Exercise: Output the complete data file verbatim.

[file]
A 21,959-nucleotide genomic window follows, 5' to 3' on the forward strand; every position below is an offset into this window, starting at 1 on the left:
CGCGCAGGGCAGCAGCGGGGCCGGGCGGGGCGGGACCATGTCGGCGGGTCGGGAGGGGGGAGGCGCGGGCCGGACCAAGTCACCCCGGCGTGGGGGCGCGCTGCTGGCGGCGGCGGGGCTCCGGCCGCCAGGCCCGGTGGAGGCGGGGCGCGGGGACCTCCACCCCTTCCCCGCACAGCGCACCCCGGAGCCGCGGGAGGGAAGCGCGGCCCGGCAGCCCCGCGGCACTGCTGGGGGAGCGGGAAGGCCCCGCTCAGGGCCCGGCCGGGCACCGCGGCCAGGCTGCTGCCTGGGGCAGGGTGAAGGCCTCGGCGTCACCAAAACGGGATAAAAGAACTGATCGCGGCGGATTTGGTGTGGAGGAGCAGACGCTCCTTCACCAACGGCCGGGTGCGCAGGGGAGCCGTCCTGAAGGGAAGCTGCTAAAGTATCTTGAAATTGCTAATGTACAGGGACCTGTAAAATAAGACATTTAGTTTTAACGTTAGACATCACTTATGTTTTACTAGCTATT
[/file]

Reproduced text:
A 21,959-nucleotide genomic window follows, 5' to 3' on the forward strand; every position below is an offset into this window, starting at 1 on the left:
CGCGCAGGGCAGCAGCGGGGCCGGGCGGGGCGGGACCATGTCGGCGGGTCGGGAGGGGGGAGGCGCGGGCCGGACCAAGTCACCCCGGCGTGGGGGCGCGCTGCTGGCGGCGGCGGGGCTCCGGCCGCCAGGCCCGGTGGAGGCGGGGCGCGGGGACCTCCACCCCTTCCCCGCACAGCGCACCCCGGAGCCGCGGGAGGGAAGCGCGGCCCGGCAGCCCCGCGGCACTGCTGGGGGAGCGGGAAGGCCCCGCTCAGGGCCCGGCCGGGCACCGCGGCCAGGCTGCTGCCTGGGGCAGGGTGAAGGCCTCGGCGTCACCAAAACGGGATAAAAGAACTGATCGCGGCGGATTTGGTGTGGAGGAGCAGACGCTCCTTCACCAACGGCCGGGTGCGCAGGGGAGCCGTCCTGAAGGGAAGCTGCTAAAGTATCTTGAAATTGCTAATGTACAGGGACCTGTAAAATAAGACATTTAGTTTTAACGTTAGACATCACTTATGTTTTACTAGCTATT